19 November, 2014

The Romanovs, Child Porn, and “Hate” Laws

Posted by Socrates in Alex Linder at 5:57 pm | Permanent Link

by Dr. William Pierce.

[…]

“Perhaps your friend has an interest in civil liberties: in things like freedom of speech. Then begin by talking with him about two men who were sent to prison in Switzerland just last week because one of them wrote a book the Jews don’t like and the other one published the book. It sounds almost incredible that this could happen in a modern, civilized nation like Switzerland, but it did, because the Swiss people let themselves be tricked into accepting a law in 1995 — just three years ago — making it illegal to criticize Jews or to say anything the Jews find offensive.”

[Article].

For the audio version of this article, go [Here] and scroll down to “The Romanovs, Child Porn, and ‘Hate’ Laws”


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  7. 5 Responses to “The Romanovs, Child Porn, and “Hate” Laws”

    1. fd Says:

      Czar Nicholas II didn’t lift a finger to protect his family. There was plenty of time to quietly transfer the Romanov family to Western Europe. The Emperor didn’t understand the situation. Courage and spirit goes a long way if you want to live.

    2. Tim McGreen Says:

      I’ve often wondered about that same thing, fd. Of course you have to remember the Great War was raging when the Czar was arrested and overthrown by the new Provisional Government in March of 1917, while he was returning to Petrograd in his train after visiting the front lines. He and his family were then placed under house arrest and moved around a lot. But they probably weren’t too alarmed, because they knew the Kerensky government would not harm them. But then Lenin and his Bolsheviks unexpectedly seized power in October of that year. Then along came the Russian Civil War. It was only then that the Romanovs’ lives were in danger, too late to do anything about it.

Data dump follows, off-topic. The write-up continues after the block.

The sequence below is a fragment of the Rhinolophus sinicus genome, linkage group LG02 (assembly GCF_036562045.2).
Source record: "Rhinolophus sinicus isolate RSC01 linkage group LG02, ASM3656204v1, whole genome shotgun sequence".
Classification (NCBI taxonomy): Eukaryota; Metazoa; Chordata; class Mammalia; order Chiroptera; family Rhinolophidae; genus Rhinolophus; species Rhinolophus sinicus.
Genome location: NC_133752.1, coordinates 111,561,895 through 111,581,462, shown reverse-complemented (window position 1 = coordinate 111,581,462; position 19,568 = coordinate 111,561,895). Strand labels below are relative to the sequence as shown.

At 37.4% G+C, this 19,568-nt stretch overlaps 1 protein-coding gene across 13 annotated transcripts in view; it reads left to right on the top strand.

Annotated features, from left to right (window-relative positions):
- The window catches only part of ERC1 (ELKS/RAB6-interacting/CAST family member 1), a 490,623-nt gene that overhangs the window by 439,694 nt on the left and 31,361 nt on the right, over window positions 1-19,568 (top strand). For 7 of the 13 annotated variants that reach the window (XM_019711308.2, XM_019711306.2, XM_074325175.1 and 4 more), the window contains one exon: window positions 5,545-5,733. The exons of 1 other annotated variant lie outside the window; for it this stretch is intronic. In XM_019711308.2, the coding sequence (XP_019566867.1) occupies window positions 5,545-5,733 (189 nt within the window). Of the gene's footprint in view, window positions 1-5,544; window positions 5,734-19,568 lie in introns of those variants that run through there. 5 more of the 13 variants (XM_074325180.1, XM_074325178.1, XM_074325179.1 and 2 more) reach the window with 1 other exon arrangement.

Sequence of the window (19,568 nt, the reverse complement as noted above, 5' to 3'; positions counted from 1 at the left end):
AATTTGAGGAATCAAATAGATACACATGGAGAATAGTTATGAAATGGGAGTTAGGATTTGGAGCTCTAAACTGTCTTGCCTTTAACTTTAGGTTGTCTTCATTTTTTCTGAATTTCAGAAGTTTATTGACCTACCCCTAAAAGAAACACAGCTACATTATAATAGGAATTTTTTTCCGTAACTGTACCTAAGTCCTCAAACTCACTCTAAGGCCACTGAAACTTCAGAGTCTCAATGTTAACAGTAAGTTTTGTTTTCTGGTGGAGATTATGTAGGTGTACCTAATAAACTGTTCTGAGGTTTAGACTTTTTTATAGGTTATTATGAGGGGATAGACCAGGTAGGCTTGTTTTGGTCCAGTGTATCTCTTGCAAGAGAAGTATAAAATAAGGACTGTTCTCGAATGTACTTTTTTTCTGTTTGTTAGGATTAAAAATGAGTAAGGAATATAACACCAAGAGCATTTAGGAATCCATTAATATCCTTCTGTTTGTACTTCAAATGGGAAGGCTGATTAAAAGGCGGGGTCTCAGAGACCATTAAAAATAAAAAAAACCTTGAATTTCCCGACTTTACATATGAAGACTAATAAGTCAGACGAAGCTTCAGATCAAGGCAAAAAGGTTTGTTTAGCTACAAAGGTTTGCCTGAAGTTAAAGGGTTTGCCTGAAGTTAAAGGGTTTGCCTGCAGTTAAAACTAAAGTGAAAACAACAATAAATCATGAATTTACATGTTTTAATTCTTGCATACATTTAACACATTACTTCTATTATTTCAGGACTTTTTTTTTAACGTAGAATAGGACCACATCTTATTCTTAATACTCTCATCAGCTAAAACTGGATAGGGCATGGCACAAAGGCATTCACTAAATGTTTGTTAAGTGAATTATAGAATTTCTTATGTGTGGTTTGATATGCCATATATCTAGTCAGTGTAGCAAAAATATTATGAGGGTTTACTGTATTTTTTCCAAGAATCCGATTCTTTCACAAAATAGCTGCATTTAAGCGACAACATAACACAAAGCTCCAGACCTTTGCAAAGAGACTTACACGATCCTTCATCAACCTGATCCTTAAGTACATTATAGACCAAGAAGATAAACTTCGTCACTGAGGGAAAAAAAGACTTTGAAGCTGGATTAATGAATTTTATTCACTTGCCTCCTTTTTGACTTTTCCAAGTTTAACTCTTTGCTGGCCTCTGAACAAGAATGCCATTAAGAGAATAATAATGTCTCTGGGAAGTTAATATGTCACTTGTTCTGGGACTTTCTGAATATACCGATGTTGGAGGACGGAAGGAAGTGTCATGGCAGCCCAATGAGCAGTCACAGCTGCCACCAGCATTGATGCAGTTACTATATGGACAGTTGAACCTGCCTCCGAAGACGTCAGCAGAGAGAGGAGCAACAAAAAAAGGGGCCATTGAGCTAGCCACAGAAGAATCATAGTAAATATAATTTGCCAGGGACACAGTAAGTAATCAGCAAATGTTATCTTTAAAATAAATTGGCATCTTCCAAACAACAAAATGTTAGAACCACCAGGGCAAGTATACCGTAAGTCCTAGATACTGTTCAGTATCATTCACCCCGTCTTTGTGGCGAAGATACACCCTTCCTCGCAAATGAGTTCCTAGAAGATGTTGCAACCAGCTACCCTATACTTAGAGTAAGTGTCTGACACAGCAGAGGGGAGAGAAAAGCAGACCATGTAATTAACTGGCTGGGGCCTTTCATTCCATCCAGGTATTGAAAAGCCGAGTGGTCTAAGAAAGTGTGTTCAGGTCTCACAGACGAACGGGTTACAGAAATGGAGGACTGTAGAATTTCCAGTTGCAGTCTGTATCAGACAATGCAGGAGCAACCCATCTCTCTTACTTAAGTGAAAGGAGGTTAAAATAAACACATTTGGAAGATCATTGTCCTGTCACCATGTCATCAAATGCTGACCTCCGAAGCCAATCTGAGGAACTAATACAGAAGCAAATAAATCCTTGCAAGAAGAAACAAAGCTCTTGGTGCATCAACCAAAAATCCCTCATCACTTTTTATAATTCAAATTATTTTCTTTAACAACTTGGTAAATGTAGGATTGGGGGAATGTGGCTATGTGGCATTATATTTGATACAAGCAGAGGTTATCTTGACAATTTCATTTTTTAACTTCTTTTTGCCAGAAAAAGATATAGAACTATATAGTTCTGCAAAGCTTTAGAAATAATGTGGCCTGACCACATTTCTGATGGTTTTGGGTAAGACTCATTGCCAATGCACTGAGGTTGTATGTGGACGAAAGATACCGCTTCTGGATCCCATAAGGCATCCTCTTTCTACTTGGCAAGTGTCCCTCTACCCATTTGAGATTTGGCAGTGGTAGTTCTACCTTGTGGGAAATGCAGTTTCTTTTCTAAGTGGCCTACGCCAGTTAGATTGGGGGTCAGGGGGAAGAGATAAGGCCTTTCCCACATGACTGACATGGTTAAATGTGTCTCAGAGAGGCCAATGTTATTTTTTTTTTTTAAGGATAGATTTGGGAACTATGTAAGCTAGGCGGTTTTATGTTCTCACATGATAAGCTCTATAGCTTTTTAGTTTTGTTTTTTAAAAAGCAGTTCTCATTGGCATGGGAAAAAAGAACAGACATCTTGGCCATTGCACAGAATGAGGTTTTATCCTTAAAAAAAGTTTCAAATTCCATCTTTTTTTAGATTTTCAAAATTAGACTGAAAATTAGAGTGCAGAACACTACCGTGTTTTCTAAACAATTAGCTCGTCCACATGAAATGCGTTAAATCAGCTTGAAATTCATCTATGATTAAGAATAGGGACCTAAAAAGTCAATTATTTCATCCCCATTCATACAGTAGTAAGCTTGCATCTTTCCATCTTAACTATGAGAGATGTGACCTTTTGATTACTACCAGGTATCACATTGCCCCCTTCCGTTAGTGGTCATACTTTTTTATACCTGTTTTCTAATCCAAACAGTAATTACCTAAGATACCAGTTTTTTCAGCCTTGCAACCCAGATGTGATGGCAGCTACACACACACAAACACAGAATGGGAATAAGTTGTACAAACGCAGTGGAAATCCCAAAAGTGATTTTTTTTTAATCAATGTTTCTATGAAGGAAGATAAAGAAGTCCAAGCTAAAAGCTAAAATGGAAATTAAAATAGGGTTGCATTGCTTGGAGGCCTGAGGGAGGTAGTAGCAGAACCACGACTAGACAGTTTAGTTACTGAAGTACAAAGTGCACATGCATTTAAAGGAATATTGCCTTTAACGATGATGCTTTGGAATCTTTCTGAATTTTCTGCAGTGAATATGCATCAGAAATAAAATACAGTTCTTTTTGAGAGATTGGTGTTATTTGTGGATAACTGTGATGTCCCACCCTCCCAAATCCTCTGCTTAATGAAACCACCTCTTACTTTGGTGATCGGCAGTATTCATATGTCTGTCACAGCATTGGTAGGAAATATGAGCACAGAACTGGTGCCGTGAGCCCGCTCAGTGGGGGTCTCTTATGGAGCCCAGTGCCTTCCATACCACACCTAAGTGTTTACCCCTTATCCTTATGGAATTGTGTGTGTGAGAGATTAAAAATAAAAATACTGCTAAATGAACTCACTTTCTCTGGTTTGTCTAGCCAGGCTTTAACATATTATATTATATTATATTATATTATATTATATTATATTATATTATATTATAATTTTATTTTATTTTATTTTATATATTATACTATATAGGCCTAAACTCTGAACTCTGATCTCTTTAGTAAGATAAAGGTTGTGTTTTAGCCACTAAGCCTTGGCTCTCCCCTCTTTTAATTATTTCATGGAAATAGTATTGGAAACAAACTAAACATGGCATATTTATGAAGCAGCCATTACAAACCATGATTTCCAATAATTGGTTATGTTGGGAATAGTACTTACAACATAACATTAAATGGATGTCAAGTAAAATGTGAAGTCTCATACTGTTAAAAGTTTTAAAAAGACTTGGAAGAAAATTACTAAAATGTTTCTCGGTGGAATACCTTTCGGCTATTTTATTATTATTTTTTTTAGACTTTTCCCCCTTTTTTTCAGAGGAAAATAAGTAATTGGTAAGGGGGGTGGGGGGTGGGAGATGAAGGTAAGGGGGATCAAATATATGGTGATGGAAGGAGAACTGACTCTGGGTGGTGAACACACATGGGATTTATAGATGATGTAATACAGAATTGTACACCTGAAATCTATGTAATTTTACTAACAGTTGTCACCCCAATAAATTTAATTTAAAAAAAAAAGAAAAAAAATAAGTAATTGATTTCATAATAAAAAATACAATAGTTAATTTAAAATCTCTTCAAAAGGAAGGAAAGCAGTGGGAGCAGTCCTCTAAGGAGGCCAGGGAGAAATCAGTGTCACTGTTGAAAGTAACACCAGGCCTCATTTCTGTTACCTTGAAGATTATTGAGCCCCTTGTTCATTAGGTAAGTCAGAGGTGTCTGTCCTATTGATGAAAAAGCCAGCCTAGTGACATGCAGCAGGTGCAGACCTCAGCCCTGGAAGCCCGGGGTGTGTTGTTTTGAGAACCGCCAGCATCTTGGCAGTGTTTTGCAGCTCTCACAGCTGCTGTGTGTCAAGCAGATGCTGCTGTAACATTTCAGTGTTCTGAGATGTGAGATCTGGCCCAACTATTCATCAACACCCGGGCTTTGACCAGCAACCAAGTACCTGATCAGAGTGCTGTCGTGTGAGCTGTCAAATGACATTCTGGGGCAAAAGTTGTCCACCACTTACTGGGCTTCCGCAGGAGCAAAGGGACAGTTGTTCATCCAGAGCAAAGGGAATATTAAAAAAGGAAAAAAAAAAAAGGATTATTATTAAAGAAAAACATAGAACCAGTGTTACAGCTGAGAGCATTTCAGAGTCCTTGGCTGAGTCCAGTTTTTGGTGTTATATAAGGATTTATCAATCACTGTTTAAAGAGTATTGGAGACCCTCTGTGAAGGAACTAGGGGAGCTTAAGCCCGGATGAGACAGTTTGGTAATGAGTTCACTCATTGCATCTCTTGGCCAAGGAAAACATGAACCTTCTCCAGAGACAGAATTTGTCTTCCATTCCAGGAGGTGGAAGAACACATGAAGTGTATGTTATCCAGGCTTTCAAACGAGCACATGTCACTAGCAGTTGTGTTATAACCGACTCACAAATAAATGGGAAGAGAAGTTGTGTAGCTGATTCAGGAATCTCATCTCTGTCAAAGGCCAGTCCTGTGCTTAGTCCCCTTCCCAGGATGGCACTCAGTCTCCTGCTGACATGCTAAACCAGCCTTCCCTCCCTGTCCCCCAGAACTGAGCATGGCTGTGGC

To his everlasting credit, Kaiser Wilhelm of Germany did his best to try and rescue his cousin Nicholas and the Romanovs, even though Russia and Germany were at war. Wilhelm even asked his other cousin, King George V of England, to lift the Royal Navy’s blockade of Germany long enough to get a German ship with the Romanovs on board safely to England. But George was apparently afraid that if he allowed the Romanovs to come to England it might cause a Red Revolution there, too. So the Romanovs were basically abandoned by their British, French and American allies.

      Now that I think about it I wouldn’t be surprised if Winston Churchill, as First Lord of the British Admiralty, had something to do with refusing to lift the naval blockade. He was always such a ruthless asshole.

    3. fd Says:

      “So the Romanovs were basically abandoned by their British, French and American allies.” -Tim McGreen

      Sadly, it sounds like the Emperor was on his own time. A daring escape would have given the Romanov family a good eminence in history. A story of fearful romance, successful or not.

    4. CW-2 Says:

      I haven’t got any sympathy for Czar Nicholas. He was ball-less. He didn’t or couldn’t control his neurotic wife, he didn’t take decisive action against the jew menace when he had the chance, and worst of all he allowed his country to precipitate WW1. By fighting Imperial Germany and Austria-Hungary, the two empires with whom he should have cooperated, he threw away a golden opportunity to strengthen Russia’s position in the Far East.

    5. Tim McGreen Says:

      I think the problem is that monarchs tend to be rather pompous and clueless. A good contemporary example would be none other than Prince Charles. I heard that Louis XVI and Marie Antoinette almost escaped from revolutionary France, dressed as ordinary peasants. But they used their royal carriage as the get-away vehicle, and the horses were just casually trotting towards the German border. You’d think they would’ve jacked some mail-coach or farmer’s milk-wagon and hauled ass, but that would not have been in keeping with royal etiquette, I suppose.